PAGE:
Vatican seeks to calm dispute but reiterates its positions
The Vatican on Thursday welcomed the Spanish government's expressed desire to keep close ties with the Holy See but stood by Pope John Paul II's speech to Spanish bishops warning of secular trends in the country.
Friction with the Socialist government in traditionally Roman Catholic Spain has turned into a highly unusual public quarrel with the Vatican.
Papal spokesman Joaquin Navarro-Valls responded to a statement the Spanish government issued Wednesday after it summoned the Vatican's ambassador. Spain called him in to express surprise over the pope's criticism of the government in his speech earlier in the week.
While expressing satisfaction with Madrid's desire for good relations with the Vatican, Navarro-Valls said a careful reading of the pope's speech "will clearly illustrate the position of the church."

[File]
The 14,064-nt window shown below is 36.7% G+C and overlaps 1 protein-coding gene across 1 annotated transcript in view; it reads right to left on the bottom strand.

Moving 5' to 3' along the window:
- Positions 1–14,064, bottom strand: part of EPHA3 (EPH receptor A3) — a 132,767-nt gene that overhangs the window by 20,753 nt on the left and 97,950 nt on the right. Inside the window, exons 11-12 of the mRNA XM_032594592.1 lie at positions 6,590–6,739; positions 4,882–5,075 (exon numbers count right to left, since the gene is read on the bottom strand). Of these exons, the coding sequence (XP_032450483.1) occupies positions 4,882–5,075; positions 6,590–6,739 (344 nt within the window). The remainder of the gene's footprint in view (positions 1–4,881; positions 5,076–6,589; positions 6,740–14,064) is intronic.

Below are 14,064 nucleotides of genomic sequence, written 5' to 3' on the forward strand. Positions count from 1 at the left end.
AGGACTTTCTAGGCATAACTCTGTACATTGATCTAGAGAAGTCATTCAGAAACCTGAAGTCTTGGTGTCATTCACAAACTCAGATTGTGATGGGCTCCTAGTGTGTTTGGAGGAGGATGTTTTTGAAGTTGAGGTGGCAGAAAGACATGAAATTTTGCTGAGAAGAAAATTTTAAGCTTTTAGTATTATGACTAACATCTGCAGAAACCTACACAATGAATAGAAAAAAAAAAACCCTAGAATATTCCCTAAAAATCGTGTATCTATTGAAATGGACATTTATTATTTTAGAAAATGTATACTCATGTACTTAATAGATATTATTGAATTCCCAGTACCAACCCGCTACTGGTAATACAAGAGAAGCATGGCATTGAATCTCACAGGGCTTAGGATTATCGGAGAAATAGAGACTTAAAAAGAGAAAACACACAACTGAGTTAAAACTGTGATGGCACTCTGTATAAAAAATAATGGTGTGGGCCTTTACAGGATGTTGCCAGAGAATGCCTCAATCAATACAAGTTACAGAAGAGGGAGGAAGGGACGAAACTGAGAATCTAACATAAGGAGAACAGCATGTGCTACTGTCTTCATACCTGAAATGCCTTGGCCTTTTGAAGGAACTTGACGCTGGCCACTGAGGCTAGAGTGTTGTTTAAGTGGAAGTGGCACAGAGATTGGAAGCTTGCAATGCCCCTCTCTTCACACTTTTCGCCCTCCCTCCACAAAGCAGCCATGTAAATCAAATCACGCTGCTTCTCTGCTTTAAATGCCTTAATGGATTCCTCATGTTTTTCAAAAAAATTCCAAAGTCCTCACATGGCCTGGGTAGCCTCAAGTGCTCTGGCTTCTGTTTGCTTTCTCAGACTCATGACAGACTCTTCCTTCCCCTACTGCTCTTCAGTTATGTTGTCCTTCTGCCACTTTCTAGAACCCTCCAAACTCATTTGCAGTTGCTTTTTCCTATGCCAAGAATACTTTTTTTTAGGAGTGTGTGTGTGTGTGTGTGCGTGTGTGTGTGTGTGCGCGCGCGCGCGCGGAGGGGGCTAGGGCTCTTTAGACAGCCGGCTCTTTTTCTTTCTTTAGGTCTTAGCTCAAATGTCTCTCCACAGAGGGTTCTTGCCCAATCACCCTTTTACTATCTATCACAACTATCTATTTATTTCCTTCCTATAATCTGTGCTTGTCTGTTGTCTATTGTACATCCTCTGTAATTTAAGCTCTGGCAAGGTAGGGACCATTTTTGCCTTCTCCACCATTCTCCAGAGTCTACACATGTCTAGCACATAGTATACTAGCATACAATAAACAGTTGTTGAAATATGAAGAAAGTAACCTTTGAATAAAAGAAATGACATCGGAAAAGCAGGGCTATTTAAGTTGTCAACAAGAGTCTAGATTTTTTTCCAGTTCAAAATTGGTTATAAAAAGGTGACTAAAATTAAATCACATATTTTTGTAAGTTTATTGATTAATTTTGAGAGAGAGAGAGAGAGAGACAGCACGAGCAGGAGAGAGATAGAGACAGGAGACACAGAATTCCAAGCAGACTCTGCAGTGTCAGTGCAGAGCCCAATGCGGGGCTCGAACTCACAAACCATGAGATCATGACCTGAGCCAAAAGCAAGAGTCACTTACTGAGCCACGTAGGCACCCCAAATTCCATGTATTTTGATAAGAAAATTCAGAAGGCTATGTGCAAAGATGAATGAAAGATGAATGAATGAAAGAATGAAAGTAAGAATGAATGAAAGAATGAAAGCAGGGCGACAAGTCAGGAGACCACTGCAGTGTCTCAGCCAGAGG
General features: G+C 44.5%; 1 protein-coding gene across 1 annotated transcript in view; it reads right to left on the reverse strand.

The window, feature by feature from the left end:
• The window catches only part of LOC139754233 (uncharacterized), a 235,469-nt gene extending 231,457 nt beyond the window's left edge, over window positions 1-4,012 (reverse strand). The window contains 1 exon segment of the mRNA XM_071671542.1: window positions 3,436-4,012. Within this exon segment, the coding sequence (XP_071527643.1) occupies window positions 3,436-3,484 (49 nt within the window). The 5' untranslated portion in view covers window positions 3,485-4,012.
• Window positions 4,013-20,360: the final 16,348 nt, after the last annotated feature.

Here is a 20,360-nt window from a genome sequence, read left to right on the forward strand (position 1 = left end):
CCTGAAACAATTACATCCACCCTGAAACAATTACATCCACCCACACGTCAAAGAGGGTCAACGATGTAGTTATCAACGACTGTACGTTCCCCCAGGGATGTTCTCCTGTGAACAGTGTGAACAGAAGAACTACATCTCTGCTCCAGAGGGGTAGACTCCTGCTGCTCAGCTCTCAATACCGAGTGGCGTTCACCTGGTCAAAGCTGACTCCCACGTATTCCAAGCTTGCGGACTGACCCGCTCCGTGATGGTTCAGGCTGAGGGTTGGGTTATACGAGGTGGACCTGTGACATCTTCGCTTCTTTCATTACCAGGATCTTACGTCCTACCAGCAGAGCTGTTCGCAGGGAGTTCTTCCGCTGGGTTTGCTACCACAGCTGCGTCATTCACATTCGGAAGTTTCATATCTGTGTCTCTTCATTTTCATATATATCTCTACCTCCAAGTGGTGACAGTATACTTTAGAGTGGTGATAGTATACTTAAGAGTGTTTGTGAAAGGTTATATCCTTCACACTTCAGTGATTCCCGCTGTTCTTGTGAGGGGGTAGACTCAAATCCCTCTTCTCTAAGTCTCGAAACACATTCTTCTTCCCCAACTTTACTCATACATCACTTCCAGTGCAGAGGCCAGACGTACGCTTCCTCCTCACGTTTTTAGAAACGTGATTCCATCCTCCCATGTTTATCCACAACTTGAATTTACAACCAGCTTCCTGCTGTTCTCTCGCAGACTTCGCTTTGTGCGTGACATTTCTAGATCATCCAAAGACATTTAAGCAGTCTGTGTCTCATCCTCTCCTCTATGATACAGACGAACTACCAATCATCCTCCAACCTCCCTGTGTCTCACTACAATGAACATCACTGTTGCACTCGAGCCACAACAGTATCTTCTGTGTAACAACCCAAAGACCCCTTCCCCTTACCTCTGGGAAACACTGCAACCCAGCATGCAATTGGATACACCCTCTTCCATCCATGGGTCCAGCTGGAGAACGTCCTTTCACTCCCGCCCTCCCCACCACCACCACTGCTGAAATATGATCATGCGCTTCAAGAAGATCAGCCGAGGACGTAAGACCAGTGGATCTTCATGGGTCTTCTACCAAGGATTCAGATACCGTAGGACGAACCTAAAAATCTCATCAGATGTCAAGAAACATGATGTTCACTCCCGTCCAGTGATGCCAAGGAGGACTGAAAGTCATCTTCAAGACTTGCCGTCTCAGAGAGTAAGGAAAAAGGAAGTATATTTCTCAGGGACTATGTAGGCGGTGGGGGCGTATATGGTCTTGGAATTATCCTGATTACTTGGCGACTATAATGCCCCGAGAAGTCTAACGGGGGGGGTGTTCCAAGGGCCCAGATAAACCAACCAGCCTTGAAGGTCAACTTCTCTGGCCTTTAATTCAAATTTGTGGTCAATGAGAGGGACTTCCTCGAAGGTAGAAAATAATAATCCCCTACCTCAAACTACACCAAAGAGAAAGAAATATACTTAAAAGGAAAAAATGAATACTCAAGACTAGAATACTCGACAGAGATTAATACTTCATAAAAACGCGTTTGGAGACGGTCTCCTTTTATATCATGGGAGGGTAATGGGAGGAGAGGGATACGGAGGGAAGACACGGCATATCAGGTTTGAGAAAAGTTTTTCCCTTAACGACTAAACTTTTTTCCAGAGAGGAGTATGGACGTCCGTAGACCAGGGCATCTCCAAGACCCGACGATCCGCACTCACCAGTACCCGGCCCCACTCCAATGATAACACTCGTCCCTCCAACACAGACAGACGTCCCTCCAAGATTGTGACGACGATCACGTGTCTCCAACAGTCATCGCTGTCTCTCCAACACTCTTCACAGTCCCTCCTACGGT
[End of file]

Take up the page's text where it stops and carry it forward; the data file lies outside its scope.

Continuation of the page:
The Foreign Ministry in Madrid said state secretary Luis Calvo Merino told the papal envoy that the government was surprised at the pope's reference to a "a supposed restrictive secularization [in Spain] which might limit religious freedom, and that this could be attributed to a deliberate attitude on behalf of the government."
The statement said Spain also expressed its surprise at the pope's remarks concerning Spanish authorities' obligation to guarantee religious education, adding that this was already regulated by a 1979 accord between Spain and the Vatican.
Calvo Merino told the nuncio that Spain wished to maintain "a fruitful understanding with the church, by means of continuous dialogue based on the deep respect for the range of powers which the agreements between Spain and the Vatican assign to each side."
The pope's comments were widely seen in Spain as a sharp dig at the Socialists, who took power in April and are pushing an agenda that includes legalization of same-sex marriage, fast-tracking divorce proceedings, and relaxing Spain's strict abortion law. (AP)